Published by the Conference Board of Canada, the disappointing report – dubbed Healthy Brains at Work: Employer-Sponsored Mental Health Benefits and Programs – found that just 43 per cent of workplaces have an official plan in place.
Louise Bradley is the president and CEO of the Mental Health Commission of Canada – she told HRM that employers are making a huge mistake if they fail to implement a meaningful plan.
“We would never go out in a construction site and see someone without a hard hat but we don’t pay attention to what’s going on inside of that hard hat so even in areas that you know are more labour intensive - we still need to rely on our brains to do the work that we’re doing. Everything emanates from there,” she said.
“To not give it the same degree and respect and attention does a disservice not only to workplace but to society overall – this is something we take home with us, share with our friends and family, therefore it has far, far reaching implications. I think to underestimate its significant is the greatest error we can make,” she continued.
In the report, around 30 per cent of respondent cited a lack of knowledge on how to address mental health as a reason for not having implemented a strategy.
Other reasons included a lack of financial resources, human resources, or time (56 per cent), a lack of corporate knowledge on how to address workplace mental health (32 per cent), or because it was not a legal or legislative requirement (23 per cent.)
Interestingly, almost a third of employers (23 per cent) said they hadn’t implemented a plan because mental illness wasn’t an issue in their workplace.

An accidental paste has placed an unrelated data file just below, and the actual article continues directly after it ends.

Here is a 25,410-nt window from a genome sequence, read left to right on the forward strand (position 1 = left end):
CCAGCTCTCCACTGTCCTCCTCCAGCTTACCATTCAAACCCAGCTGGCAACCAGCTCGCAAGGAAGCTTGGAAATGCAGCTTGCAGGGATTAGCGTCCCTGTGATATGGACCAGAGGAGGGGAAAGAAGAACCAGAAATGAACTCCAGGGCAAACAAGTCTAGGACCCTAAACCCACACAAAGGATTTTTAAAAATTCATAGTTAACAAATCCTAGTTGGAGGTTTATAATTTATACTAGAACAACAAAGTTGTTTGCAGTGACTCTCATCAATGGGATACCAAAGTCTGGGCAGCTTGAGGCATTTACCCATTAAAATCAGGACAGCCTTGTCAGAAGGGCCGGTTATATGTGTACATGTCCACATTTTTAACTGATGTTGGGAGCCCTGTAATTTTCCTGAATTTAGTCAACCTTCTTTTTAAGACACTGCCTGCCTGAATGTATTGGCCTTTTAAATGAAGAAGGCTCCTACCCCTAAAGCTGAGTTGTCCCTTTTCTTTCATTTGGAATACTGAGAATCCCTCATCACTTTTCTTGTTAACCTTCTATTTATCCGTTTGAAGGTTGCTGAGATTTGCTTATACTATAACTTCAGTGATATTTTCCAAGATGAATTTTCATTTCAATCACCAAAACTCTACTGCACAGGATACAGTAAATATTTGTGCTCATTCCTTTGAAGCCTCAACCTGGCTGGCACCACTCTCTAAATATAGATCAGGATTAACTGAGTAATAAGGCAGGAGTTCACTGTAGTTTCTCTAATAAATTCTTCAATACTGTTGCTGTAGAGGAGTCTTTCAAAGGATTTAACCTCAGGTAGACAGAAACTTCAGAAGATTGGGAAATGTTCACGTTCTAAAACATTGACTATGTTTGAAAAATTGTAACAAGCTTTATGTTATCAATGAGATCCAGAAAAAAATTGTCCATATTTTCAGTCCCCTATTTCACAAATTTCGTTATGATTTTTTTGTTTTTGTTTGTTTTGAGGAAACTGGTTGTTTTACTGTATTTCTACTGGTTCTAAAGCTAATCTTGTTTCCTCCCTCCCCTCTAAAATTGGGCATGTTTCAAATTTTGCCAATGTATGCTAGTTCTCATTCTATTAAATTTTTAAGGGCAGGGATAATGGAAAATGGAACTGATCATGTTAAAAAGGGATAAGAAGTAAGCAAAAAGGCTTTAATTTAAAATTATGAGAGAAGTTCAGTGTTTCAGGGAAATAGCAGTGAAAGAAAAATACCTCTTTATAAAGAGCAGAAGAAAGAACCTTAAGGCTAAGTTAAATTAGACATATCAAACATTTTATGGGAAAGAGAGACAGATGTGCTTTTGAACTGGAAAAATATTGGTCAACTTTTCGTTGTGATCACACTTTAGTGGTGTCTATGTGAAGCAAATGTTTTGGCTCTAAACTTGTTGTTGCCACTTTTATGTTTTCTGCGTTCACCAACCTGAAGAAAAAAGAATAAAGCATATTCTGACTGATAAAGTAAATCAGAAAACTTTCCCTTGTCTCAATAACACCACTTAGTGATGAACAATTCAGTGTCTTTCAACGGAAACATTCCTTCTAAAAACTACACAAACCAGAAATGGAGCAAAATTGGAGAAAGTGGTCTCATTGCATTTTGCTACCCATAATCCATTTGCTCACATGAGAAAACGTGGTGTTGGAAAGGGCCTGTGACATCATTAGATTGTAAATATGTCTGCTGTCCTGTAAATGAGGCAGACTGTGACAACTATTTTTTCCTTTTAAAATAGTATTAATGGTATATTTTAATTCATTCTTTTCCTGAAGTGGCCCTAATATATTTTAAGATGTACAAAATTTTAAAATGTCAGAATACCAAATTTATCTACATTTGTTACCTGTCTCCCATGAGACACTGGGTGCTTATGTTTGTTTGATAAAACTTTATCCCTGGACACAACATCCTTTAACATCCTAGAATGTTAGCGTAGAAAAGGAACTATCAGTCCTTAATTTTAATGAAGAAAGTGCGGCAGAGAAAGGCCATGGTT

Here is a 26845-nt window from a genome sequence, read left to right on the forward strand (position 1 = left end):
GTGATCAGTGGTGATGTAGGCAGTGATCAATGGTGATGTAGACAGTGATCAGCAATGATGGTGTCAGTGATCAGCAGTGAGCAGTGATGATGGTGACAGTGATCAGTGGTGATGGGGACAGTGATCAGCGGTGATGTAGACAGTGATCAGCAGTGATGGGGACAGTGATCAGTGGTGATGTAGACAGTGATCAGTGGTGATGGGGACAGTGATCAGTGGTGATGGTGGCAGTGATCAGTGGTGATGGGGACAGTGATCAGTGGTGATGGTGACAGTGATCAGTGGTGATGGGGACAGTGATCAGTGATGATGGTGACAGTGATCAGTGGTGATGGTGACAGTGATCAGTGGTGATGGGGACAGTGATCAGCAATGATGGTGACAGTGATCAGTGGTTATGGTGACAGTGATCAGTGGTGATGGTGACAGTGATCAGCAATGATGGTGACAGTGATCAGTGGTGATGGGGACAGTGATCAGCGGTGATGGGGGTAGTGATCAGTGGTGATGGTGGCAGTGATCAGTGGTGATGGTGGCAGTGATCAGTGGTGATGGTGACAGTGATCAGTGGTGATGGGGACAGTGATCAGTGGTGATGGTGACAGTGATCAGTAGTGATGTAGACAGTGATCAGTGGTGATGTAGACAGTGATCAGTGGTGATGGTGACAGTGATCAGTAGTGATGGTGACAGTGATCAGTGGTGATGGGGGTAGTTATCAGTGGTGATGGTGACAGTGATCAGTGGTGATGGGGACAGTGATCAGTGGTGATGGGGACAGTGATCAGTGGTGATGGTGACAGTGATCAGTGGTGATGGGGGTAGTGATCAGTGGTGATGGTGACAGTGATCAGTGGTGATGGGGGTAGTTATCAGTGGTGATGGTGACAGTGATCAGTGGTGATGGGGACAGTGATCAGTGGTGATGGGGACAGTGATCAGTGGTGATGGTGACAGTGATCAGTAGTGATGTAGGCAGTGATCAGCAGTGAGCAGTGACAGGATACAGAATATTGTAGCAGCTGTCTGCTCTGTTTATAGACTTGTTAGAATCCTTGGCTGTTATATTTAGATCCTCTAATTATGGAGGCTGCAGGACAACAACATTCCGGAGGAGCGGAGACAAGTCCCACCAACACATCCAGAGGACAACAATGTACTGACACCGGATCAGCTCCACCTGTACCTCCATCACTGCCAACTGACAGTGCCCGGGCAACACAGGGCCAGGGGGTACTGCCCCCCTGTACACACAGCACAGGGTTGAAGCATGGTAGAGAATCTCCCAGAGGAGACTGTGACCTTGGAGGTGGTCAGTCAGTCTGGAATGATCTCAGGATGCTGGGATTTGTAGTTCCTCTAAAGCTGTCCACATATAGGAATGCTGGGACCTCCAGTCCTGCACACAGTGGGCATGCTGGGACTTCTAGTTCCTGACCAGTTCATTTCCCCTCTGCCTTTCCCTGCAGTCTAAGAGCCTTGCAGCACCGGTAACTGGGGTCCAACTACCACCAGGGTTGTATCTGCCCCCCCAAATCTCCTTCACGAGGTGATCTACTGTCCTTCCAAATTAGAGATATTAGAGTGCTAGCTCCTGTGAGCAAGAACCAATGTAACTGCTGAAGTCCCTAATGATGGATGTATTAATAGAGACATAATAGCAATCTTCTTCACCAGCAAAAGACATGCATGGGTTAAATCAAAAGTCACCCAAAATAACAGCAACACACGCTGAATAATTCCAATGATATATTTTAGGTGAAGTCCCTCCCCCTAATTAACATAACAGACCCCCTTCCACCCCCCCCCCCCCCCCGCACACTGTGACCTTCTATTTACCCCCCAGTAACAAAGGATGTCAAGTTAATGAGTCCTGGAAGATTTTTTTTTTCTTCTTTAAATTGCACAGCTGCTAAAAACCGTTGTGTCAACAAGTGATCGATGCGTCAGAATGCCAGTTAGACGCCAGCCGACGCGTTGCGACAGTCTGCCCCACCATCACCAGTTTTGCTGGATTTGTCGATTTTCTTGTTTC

“The workplace isn’t a place where we’ve traditionally thought that mental health programs are needed but clearly its where we spend most of our waking hours so it just makes sense to understand that it can contribute to – and take away from – our mental well-being,” said Bradley.
“In Canada, half a million people called in sick today due to mental health problems – to ignore that will be our peril,” she added.
Bradley told HRM that one of the key areas employers must improve on is dealing with mental wellbeing in the same way as physical health.
“First of all to look at integrating occupational health
and safety, integrating it with psychological health and safety – you can’t really adequately deal with one without the other so I think to focus on joining those together is critical.”
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Despite increased awareness and multiple campaigns to combat stigma, a shocking new report has revealed that more than half of Canadian workplaces still lack a mental health strategy.